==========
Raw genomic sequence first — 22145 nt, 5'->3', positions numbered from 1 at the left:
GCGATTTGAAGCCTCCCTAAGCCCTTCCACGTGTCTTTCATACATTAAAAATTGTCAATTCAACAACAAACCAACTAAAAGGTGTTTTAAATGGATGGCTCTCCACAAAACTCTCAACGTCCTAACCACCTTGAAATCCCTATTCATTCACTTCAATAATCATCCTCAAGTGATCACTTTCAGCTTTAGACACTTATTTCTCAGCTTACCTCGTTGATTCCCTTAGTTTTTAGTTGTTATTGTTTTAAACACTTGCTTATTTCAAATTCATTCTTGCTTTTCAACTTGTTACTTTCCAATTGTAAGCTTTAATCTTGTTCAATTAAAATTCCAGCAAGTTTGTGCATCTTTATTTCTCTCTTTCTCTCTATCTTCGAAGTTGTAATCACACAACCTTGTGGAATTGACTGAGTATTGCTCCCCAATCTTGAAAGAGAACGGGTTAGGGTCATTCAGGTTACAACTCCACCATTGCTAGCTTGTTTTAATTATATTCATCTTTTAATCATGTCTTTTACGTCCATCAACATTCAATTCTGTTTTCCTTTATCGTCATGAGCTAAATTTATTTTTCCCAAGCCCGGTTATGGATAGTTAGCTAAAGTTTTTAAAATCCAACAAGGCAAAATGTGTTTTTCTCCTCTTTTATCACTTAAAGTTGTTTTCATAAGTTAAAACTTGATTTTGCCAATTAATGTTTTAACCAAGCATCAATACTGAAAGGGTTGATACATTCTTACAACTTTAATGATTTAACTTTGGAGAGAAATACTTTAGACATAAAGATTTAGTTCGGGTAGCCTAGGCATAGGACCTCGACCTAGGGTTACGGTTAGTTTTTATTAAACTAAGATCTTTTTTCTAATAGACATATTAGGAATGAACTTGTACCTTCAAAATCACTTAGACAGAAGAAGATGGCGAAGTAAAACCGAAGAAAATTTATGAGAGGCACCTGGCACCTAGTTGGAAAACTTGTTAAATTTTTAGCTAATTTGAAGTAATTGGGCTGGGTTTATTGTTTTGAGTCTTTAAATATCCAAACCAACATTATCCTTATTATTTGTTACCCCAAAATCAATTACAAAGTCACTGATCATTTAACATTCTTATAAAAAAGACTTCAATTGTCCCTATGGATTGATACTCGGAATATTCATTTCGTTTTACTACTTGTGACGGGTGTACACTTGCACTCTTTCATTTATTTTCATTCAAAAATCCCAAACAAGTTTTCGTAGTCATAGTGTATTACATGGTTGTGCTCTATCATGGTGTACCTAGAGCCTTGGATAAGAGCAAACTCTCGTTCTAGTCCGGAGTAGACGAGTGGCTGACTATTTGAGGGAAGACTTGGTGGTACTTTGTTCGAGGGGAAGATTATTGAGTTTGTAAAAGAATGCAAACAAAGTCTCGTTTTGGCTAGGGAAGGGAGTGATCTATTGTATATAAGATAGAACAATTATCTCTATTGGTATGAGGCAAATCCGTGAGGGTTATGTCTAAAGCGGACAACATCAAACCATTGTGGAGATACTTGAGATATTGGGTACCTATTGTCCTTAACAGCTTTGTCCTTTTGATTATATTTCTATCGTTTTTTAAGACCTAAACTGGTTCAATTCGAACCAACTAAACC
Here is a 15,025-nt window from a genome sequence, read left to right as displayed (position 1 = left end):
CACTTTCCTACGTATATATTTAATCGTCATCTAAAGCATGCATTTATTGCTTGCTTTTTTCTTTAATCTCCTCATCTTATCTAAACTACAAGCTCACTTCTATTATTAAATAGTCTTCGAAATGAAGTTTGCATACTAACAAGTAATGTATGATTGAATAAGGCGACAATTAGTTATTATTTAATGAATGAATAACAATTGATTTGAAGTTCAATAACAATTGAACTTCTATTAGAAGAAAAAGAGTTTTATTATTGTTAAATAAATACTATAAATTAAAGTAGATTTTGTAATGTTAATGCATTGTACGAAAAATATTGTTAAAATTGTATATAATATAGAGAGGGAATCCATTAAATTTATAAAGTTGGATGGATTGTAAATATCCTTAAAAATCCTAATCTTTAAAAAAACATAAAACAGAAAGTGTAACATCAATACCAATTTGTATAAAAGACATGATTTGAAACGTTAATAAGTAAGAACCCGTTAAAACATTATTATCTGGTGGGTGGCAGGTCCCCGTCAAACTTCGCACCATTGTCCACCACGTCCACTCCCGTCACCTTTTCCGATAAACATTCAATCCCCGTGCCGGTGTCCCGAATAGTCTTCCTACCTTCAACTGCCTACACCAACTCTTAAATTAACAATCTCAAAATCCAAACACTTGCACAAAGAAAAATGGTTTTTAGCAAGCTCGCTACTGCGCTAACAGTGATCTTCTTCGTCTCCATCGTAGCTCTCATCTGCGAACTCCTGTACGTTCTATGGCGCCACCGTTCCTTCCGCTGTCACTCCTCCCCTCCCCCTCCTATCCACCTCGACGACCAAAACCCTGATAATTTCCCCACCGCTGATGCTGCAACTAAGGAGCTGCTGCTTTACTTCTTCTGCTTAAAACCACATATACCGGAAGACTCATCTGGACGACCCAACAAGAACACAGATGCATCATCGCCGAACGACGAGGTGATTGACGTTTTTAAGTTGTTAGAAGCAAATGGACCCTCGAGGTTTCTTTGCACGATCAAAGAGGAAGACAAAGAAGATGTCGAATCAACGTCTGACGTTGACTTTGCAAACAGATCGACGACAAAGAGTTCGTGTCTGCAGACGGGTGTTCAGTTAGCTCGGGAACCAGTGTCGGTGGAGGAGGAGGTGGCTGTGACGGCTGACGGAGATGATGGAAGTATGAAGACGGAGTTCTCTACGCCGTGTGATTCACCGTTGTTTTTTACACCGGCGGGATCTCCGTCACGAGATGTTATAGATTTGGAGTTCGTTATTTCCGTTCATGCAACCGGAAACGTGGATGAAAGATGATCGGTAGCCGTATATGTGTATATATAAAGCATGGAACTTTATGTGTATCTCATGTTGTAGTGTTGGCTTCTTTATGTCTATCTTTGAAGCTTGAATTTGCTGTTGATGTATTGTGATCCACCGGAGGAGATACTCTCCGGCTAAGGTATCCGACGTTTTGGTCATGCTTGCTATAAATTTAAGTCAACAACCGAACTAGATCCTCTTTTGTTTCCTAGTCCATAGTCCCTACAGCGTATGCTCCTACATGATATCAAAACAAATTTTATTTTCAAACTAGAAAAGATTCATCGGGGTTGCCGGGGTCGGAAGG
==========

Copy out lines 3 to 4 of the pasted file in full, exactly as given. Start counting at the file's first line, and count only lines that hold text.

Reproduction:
Here is a 15,025-nt window from a genome sequence, read left to right as displayed (position 1 = left end):
CACTTTCCTACGTATATATTTAATCGTCATCTAAAGCATGCATTTATTGCTTGCTTTTTTCTTTAATCTCCTCATCTTATCTAAACTACAAGCTCACTTCTATTATTAAATAGTCTTCGAAATGAAGTTTGCATACTAACAAGTAATGTATGATTGAATAAGGCGACAATTAGTTATTATTTAATGAATGAATAACAATTGATTTGAAGTTCAATAACAATTGAACTTCTATTAGAAGAAAAAGAGTTTTATTATTGTTAAATAAATACTATAAATTAAAGTAGATTTTGTAATGTTAATGCATTGTACGAAAAATATTGTTAAAATTGTATATAATATAGAGAGGGAATCCATTAAATTTATAAAGTTGGATGGATTGTAAATATCCTTAAAAATCCTAATCTTTAAAAAAACATAAAACAGAAAGTGTAACATCAATACCAATTTGTATAAAAGACATGATTTGAAACGTTAATAAGTAAGAACCCGTTAAAACATTATTATCTGGTGGGTGGCAGGTCCCCGTCAAACTTCGCACCATTGTCCACCACGTCCACTCCCGTCACCTTTTCCGATAAACATTCAATCCCCGTGCCGGTGTCCCGAATAGTCTTCCTACCTTCAACTGCCTACACCAACTCTTAAATTAACAATCTCAAAATCCAAACACTTGCACAAAGAAAAATGGTTTTTAGCAAGCTCGCTACTGCGCTAACAGTGATCTTCTTCGTCTCCATCGTAGCTCTCATCTGCGAACTCCTGTACGTTCTATGGCGCCACCGTTCCTTCCGCTGTCACTCCTCCCCTCCCCCTCCTATCCACCTCGACGACCAAAACCCTGATAATTTCCCCACCGCTGATGCTGCAACTAAGGAGCTGCTGCTTTACTTCTTCTGCTTAAAACCACATATACCGGAAGACTCATCTGGACGACCCAACAAGAACACAGATGCATCATCGCCGAACGACGAGGTGATTGACGTTTTTAAGTTGTTAGAAGCAAATGGACCCTCGAGGTTTCTTTGCACGATCAAAGAGGAAGACAAAGAAGATGTCGAATCAACGTCTGACGTTGACTTTGCAAACAGATCGACGACAAAGAGTTCGTGTCTGCAGACGGGTGTTCAGTTAGCTCGGGAACCAGTGTCGGTGGAGGAGGAGGTGGCTGTGACGGCTGACGGAGATGATGGAAGTATGAAGACGGAGTTCTCTACGCCGTGTGATTCACCGTTGTTTTTTACACCGGCGGGATCTCCGTCACGAGATGTTATAGATTTGGAGTTCGTTATTTCCGTTCATGCAACCGGAAACGTGGATGAAAGATGATCGGTAGCCGTATATGTGTATATATAAAGCATGGAACTTTATGTGTATCTCATGTTGTAGTGTTGGCTTCTTTATGTCTATCTTTGAAGCTTGAATTTGCTGTTGATGTATTGTGATCCACCGGAGGAGATACTCTCCGGCTAAGGTATCCGACGTTTTGGTCATGCTTGCTATAAATTTAAGTCAACAACCGAACTAGATCCTCTTTTGTTTCCTAGTCCATAGTCCCTACAGCGTATGCTCCTACATGATATCAAAACAAATTTTATTTTCAAACTAGAAAAGATTCATCGGGGTTGCCGGGGTCGGAAGG